Olympics-Cycling-Riders prepared for war of attrition on fearsome Mount Fuji course
The iconic splendour of Mount Fuji will provide a majestic backdrop to the Olympic men's road race on Saturday - but those in the saddle will not be enjoying the view.
TOKYO: The iconic splendour of Mount Fuji will provide a majestic backdrop to the Olympic men's road race on Saturday: but those in the saddle will not be enjoying the view.
Gold medals are not supposed to be easy pickings, but a 234km route featuring 4,865m of climbing means whoever crosses the line first at the Fuji International Speedway will have earned it the hard way.
After rolling off the start at Musashinonomori Park the opening 40km are gentle enough, but from then on there will be little respite as the climbs come thick and fast.
The peloton will tackle Doushi Road, a relatively simple climb of 5.9km before flanking the picturesque Yamanaka-ko Lake, where recreational riders can enjoy the hot springs.
The real grind would have only have just begun though, with a white-knuckle descent before an undulating 50km circuit on the slopes of Mount Fuji before the sting in the tail - the fearsome Mikuni Pass.
Any rider already on an empty tank will feel like they are pedalling through treacle on a lung-searing 6.75km climb at an average gradient of 11.5per cent and exceeding 20per cent in places.
Throw in the expected 30 degrees Celsius temperatures and high humidity and it will be no surprise if the medal fight boils down to a small surviving group of climbers and all-rounders such as Belgium's Wout van Aert.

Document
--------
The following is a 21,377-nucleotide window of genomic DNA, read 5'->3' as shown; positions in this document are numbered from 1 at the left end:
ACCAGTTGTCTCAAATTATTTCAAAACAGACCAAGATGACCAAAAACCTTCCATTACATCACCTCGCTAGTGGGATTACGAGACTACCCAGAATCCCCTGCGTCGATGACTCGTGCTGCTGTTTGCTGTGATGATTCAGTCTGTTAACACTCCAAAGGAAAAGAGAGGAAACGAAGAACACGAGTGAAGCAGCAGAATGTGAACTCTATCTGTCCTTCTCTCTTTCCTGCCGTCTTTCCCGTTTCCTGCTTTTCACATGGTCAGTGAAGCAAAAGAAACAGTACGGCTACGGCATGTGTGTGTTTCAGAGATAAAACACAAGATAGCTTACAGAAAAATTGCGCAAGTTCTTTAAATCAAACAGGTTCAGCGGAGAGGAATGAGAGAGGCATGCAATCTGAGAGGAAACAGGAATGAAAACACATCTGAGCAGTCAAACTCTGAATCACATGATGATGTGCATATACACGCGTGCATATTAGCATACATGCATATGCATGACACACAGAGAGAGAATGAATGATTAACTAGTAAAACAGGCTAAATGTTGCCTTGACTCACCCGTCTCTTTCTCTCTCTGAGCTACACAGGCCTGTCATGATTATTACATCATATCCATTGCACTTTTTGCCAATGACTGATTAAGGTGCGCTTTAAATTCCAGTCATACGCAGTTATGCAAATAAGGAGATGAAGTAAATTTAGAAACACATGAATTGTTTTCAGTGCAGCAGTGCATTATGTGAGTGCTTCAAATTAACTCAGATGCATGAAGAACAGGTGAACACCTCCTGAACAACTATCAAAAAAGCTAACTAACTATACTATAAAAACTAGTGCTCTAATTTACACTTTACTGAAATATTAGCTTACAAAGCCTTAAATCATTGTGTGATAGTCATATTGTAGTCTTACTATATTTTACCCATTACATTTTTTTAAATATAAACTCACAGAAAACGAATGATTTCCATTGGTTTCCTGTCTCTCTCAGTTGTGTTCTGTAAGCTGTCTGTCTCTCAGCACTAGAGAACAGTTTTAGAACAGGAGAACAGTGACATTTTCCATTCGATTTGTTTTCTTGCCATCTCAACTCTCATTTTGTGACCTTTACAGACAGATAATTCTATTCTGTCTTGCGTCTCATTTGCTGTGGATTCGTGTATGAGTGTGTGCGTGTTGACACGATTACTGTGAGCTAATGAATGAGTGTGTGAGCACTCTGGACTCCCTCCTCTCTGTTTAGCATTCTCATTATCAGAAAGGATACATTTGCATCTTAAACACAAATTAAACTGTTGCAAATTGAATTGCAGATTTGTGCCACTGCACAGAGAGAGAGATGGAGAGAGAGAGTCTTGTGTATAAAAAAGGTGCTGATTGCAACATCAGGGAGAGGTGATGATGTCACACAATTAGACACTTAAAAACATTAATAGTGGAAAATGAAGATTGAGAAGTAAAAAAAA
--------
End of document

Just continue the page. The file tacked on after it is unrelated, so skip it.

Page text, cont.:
"We have ridden the two toughest climbs and they are certainly tough, the heat and humidity will certainly add to that," Britain's former Tour de France champion Geraint Thomas, expected to challenge for gold, told reporters on Thursday.
"The Mikuni Pass is a proper climb, it's steep and challenging and you are going to have to ride it well to not blow up, it's going to be a war of attrition with people constantly going out the back."
As illustrated in a sensational finish to a crashed-littered race in Rio five years ago when Belgian Greg Van Avermaet took gold, the Olympic road race throws the usual race tactics textbook out the window, with team orders often replaced by an "every man for himself" attitude.
Saturday's course, described as one of the toughest ever in the Olympics, promises more of the same.
Van Avermaet's young team mate Remco Evenepoel compares it to a European classic like San Sebastian.
"It's very tough," he said. "There is almost no flat spot from the start - only at the lake. The rest is climbing or descending. Then there's the heat and the distance."
Thomas crashed out in Rio with a medal in sight and believes the Mikuni Pass will be the decisive moment.
"That will probably decide it," he said, although there is still 10km of flat after the final decent. So a small group off the front with 20 seconds or so lead could easily stay away.
"There is so much that can happen and that's what makes the road race so good to watch and not so good at times to be part of. It's not a lottery - but you need a bit of luck for sure."
The 137km women's race on Sunday will miss out the Mount Fuji section but will still provide a tough all-round test with 2,692m of climbing.
(Reporting by Martyn Herman; Editing by Hugh Lawson)